Everything You Need to Know About the Big March 2024 Core Update

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March saw Google release a core update, a helpful content update, and multiple spam updates to enhance the quality of search results. With all of these updates and those released by Google over the past decade, Google hopes to reduce unhelpful content in Search Engine Result Pages (SERPs) by 40%.

Many websites have already lost a chunk of their traffic, and murmurs among the SEO community suggest that the impact of this update will be felt for a long time.

But what does ‘unhelpful content’ really mean according to Google? How can you determine if any of your web pages fall in this category to safeguard your search rankings and website traffic? Is there a way to recover traffic lost due to core updates?

Read this blog to find out more about this update and how you can navigate the changes. 

But first, let’s talk about what this update means and how search engines define ‘unhelpful content’.

Why Are These March 2024 Updates a Big Deal?

Not only was the March core update the first core update of 2024, but this update is said to be making big changes to several components of the overall ranking system. 

Google will now be using new and innovative signals to assess the helpfulness of content sitewide. As a result, search rankings for the entire website can fluctuate, and many websites will lose traffic either temporarily or permanently. 

Even according to Chris Nelson of Google’s Search Quality Team, “March 2024 update is more complex than our usual core updates.” 

This update is also Google’s answer to mass content production and the amount of pressure it puts on Google’s search systems.  

In a time where AI tools can produce hundreds of articles a day, indexing and ranking content is a challenge for the algorithm. 

With this update, chances are that the quality of search results will further improve as its algorithms automatically filter out a large chunk of content for being ‘unhelpful.’ Less spam will also likely lead to a better search experience for users.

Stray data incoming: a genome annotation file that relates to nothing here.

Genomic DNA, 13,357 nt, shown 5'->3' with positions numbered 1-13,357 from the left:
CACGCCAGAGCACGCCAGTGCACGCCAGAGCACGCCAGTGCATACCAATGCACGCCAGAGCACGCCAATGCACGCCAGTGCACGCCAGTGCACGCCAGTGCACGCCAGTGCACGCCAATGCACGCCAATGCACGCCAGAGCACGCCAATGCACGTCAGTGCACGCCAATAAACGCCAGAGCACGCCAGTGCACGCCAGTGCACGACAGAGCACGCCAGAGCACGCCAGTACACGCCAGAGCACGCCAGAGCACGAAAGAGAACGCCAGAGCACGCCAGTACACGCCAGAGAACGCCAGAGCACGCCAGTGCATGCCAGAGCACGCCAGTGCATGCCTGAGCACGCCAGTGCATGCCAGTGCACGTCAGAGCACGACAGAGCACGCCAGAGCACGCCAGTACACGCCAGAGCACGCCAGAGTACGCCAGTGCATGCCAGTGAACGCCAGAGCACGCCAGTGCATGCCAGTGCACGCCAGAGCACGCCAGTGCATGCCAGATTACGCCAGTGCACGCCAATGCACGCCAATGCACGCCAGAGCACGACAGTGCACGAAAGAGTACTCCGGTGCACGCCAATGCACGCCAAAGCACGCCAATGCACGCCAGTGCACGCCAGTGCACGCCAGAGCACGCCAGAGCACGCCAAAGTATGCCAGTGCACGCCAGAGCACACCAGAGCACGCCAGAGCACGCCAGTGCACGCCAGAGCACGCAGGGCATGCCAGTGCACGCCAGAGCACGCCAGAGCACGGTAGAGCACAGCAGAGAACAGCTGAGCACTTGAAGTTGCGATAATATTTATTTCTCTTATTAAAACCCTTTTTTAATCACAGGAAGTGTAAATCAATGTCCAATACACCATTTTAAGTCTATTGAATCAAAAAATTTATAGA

Google’s blog makes it clear that the update is another move to curb content abuse tactics that have worsened with the arrival of AI on the scene: 

“Today, scaled content creation methods are more sophisticated, and whether the content is created purely through automation isn’t always as clear. To better address these techniques, we’re strengthening our policy to focus on this abusive behavior — producing content at scale to boost search ranking — whether automation, humans, or a combination are involved. This will allow us to take action on more types of content with little to no value created at scale, like pages that pretend to have answers to popular searches but fail to deliver helpful content.”

“There will be more fluctuations in rankings than with a regular core update, as different systems get fully updated and reinforce each other,” Nelson added.

The only way to come out unscathed of updates like these is to evaluate your website and see if your website needs to change anything per newer search engine guidelines.

We’ve also heard that many hundreds of sites have had manual penalties applied, effectively banning them from appearing in search results. This issue is much more difficult and time consuming to resolve due to the nature of this series of updates. There’s also no guarantee that any site changes you make and reconsideration requests you submit will resolve the issue.

What Does Helpful Content Mean According to Search Engine Guidelines? 

Google has released multiple helpful content updates over the last 2 years and the basic guidelines of what helpful content means remain the same. In fact, the work for this March 2024 update started with the release of the August 2022 helpful content update. 

According to Google Search Central, helpful content updates reward “people-first” content that gives users a pleasant experience on the web page. Meanwhile, content that doesn’t meet a web visitor’s requirements is likely not to perform well.

“This [March] update involves refining some of our core ranking systems to help us better understand if webpages are unhelpful, have a poor user experience, or feel like they were created for search engines instead of people. This could include sites created primarily to match very specific search queries.”

The point that it drives home is that any website that creates poor-quality content with unoriginal research/opinions or very similar keywords is likely to suffer.

Is your Website at Risk of Losing Rankings with These Updates?

If your website has been creating content that genuinely answers users’ questions and offers a pleasant user experience, you’re likely going to be fine. But if you’re not sure, ask yourself these questions to make sure you are creating helpful website content:

  1. Does this content offer any unique opinion, research, or value that other web pages don’t offer?
  2. Is the content factual and easy to understand? 
  3. Is it easy to understand the information presented on this web page with clear sourcing? Does the page look trustworthy?
  4. Is the article written to add value or just to rank in search results? Is it good enough to be bookmarked or shared by visitors?